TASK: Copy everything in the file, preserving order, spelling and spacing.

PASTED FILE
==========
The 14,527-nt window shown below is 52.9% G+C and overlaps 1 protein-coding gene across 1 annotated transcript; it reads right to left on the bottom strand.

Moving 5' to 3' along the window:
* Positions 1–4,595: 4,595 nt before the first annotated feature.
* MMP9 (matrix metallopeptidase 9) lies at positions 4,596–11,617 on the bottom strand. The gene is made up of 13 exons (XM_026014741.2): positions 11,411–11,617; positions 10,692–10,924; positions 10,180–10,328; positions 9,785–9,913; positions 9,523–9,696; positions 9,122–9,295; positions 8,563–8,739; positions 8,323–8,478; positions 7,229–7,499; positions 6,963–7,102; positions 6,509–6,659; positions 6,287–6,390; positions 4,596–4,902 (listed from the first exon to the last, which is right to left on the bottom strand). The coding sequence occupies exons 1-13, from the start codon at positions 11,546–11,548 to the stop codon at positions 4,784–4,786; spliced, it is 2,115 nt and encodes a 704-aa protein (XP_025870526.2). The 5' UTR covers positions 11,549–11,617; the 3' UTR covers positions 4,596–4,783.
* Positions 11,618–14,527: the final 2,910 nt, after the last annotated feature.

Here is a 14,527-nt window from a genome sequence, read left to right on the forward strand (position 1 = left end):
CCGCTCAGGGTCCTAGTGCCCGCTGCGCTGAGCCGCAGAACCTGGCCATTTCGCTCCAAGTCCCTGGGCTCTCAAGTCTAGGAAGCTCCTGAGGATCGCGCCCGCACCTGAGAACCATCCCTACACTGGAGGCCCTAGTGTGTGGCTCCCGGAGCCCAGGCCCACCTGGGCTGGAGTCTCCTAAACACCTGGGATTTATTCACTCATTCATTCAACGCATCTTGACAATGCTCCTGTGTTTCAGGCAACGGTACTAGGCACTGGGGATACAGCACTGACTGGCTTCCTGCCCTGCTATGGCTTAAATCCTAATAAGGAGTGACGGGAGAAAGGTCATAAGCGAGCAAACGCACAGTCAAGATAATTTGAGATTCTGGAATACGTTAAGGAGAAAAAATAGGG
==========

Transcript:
The 14,527-nt window shown below is 52.9% G+C and overlaps 1 protein-coding gene across 1 annotated transcript; it reads right to left on the bottom strand.

Moving 5' to 3' along the window:
* Positions 1–4,595: 4,595 nt before the first annotated feature.
* MMP9 (matrix metallopeptidase 9) lies at positions 4,596–11,617 on the bottom strand. The gene is made up of 13 exons (XM_026014741.2): positions 11,411–11,617; positions 10,692–10,924; positions 10,180–10,328; positions 9,785–9,913; positions 9,523–9,696; positions 9,122–9,295; positions 8,563–8,739; positions 8,323–8,478; positions 7,229–7,499; positions 6,963–7,102; positions 6,509–6,659; positions 6,287–6,390; positions 4,596–4,902 (listed from the first exon to the last, which is right to left on the bottom strand). The coding sequence occupies exons 1-13, from the start codon at positions 11,546–11,548 to the stop codon at positions 4,784–4,786; spliced, it is 2,115 nt and encodes a 704-aa protein (XP_025870526.2). The 5' UTR covers positions 11,549–11,617; the 3' UTR covers positions 4,596–4,783.
* Positions 11,618–14,527: the final 2,910 nt, after the last annotated feature.

Here is a 14,527-nt window from a genome sequence, read left to right on the forward strand (position 1 = left end):
CCGCTCAGGGTCCTAGTGCCCGCTGCGCTGAGCCGCAGAACCTGGCCATTTCGCTCCAAGTCCCTGGGCTCTCAAGTCTAGGAAGCTCCTGAGGATCGCGCCCGCACCTGAGAACCATCCCTACACTGGAGGCCCTAGTGTGTGGCTCCCGGAGCCCAGGCCCACCTGGGCTGGAGTCTCCTAAACACCTGGGATTTATTCACTCATTCATTCAACGCATCTTGACAATGCTCCTGTGTTTCAGGCAACGGTACTAGGCACTGGGGATACAGCACTGACTGGCTTCCTGCCCTGCTATGGCTTAAATCCTAATAAGGAGTGACGGGAGAAAGGTCATAAGCGAGCAAACGCACAGTCAAGATAATTTGAGATTCTGGAATACGTTAAGGAGAAAAAATAGGG